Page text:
The Impossible Dream: Fake Sports Online

Curator's Note

For an assignment in the Sports on Film class I taught this summer, one of my students posted a clip on the class blog of a seemingly impossible feat: a man rocketing down a multi-story waterslide, launching off the end, and landing in a kiddie pool 100 yards away. A discussion about the clip’s veracity began online and continued in our classroom. This led to our watching several other clips of the “seemingly impossible physical feat” genre, such as a “Liquid Mountaineering” clip of outdoorsmen perfecting their techniques for running on water. That piece, which has racked up over five million views on YouTube, turned out to be a viral ad for Hi-Tec, a line of athletic gear.

Which brings me to the clip to the left, of a young man with tousled hair and baggy shorts making an unlikely basket from an airplane. Having first attracted attention for their home videos of unlikely swishes, the trick-shooting cadre of Dude Perfect have been called up to the big leagues. The former roommates from Texas A+M, who describe themselves on their website as “a group of college guys that follow Jesus,” have recently made a slate of television and internet ads for GMC trucks. The clips each follow a similar pattern: the group contemplating an impossible hoop dream, strategizing about the shot (while holding pieces of paper filled with arrows and diagrams—planning!), and then nailing the superhuman J. These are not game-winners (although they are, quite literally, money-makers), but instead, feats of daredevilry. The clips’ immense popularity is almost entirely fueled by debates over whether or not what is occurring on screen is real. Dude Perfect claims they made the crop-duster shot on their second try.

The increasing prominence of these trick videos raises a number of provocative associations and questions. These works contain the central technological dialect coursing through  the history of the moving image: the camera’s ability to assist and deceive vision.  Of course, trick photography is as old as cinema—Méliès’ was given the sobriquet “cinemagician” for his ability to manipulate time and space with the camera. These videos also recall the idea of the cinematic apparatus as prosthesis, as in the case of Dziga Vertov’s “kino-eye,” which augments human sight and our ability to understand the formerly unseen workings of the world.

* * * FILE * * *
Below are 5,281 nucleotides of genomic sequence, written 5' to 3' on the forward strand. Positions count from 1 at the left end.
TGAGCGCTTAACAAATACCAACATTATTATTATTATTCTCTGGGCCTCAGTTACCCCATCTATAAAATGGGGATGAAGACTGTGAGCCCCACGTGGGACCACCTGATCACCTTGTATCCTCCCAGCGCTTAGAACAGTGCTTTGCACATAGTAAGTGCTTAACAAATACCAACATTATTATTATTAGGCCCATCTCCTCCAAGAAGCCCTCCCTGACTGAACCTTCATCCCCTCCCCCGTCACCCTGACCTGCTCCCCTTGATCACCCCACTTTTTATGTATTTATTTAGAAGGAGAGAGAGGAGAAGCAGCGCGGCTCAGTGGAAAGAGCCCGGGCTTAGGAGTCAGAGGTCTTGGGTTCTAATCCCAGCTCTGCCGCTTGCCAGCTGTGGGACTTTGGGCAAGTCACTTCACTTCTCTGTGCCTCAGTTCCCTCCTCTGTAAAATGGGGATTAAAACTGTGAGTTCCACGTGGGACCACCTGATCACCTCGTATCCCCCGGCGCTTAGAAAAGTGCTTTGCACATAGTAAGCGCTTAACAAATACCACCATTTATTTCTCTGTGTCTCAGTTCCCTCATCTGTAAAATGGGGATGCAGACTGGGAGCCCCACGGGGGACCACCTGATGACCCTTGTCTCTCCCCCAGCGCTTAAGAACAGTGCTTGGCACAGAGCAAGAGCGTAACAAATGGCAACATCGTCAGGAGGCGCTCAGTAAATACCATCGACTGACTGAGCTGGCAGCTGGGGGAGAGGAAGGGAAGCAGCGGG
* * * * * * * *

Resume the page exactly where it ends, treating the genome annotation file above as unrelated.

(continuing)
In “The Myth of Total Cinema,” André Bazin prophesized that our collective hunger for a realistic representation of the world would result in the production moving images that were indistinguishable from reality. What these trick videos show, however, is that the technological capacity of today’s digital image-making results not in a re-presentation of the world, but in its re-creation. In these videos, the laws of science are rewritten, and the impossible is perpetually leapfrogged over, with style to spare.

The progenitors of these trick videos are the indie sports releases of the 1980s and 1990s. Motocross, skateboarding, snowboarding, and surfing VHS tapes eschewed narrative—not to mention organized competition—in favor of boundary-busting improvisation and death-defying spectacle, usually funded by whatever sunglasses, bikes, and boards were simultaneously on display. Just as these “extreme” sports made the leap from subculture to mainstream, Dude Perfect’s DIY aesthetic, coupled with their undeniable creativity, has catapulted them to national prominence.

Also worth mentioning is how these superhuman acts are tacitly (in the Hi-Tec clip) or explicitly (by the members of Dude Perfect) conflated with religion, particularly Christianity. American athletes are a religious bunch (it is estimated, for example, that between 35 and 40 percent of pro football players are evangelical Christians), and invoking the lord as a bodily presence on the field of play or in the parlance (“Hail Mary”) of the game are over-familiar endeavors to imbue athletes’ physical successes with patina of the miraculous.